solar physicist isn't?--he's looking forward to the lull. "It'll
give us a chance to see if our 'spotless sun' method for predicting
solar minimum really works."
Solar Max will be back soon enough.
| HANOVER - An earthquake measuring
4.5 on the Richter scale shook parts of northern Germany Wednesday,
causing a minor scare but no damage or casualties, authorities said.
Police and fire officials were inundated with concerned calls after
the earthquake in Lower Saxony state was felt in the northern cities
of Hamburg and Bremen.
In some places people ran onto the streets after buildings shook
shortly before 9 a.m.
The earthquake's epicentre was near the town of Neuenkirchen in
the Lueneburg Heath region south of Hamburg, with the tremor felt
within a 40-kilometre radius. Another, much weaker, tremor followed.
Although minor earthquakes in Germany are not uncommon, Manfred
Henger, from the Federal Geoscience and Raw Materials Institute,
said Wednesday's quake was "a surprise for this region".
The last earthquake of similar strength in northern Germany was
near Soltau, measuring 4 on the Richter scale, on 2 June 1977.
BEIJING - An earthquake has rocked a densely
populated city in southwestern China, destroying more than 20,000
houses but killing no one, a local official said on Wednesday.
Twelve people were injured, one critically, in the tremor early
on Tuesday morning, Xinhua news agency said, adding that tents had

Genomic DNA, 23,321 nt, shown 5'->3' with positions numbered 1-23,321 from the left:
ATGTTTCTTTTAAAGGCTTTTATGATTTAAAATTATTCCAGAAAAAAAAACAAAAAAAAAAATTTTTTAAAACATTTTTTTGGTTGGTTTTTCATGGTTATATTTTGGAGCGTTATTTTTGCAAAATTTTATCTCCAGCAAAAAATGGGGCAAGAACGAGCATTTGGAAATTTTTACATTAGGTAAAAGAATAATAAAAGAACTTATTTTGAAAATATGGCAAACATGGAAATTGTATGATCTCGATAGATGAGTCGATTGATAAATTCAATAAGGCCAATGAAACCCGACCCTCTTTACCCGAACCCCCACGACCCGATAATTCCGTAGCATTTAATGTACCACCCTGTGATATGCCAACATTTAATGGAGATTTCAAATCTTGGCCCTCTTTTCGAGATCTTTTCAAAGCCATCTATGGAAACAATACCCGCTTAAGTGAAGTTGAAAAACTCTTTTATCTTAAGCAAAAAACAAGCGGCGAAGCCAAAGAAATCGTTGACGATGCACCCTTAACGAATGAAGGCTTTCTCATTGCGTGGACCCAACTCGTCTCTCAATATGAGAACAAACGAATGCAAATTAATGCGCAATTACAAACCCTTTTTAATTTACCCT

been provided for the homeless.
The earthquake, measuring 5.0 on the Richter scale, rocked Baoshan
in Yunnan province, with the epicenter about six miles from the
city center, Xinhua said.
The collapsed buildings were mainly mud-built homes but included
schools and some 1,000 students had to stay at home, it said.
"We suffered a 4-scale aftershock and we're now evaluating
the damage," the official said, adding that he had heard of
only five people injured.
Earthquakes are common in China. In December, a tremor measuring
6.1 on the Richter scale struck the remote northwestern region of
Xinjiang. At least 10 people, mostly herdsmen, were killed and 700
mud and brick houses destroyed.
SAN FRANCISCO - Heavy rains in northern California
knocked out power to at least 144,000 customers on Tuesday and forced
the evacuation of 200 residents, many in areas where wildfires burned
as recently as a week ago.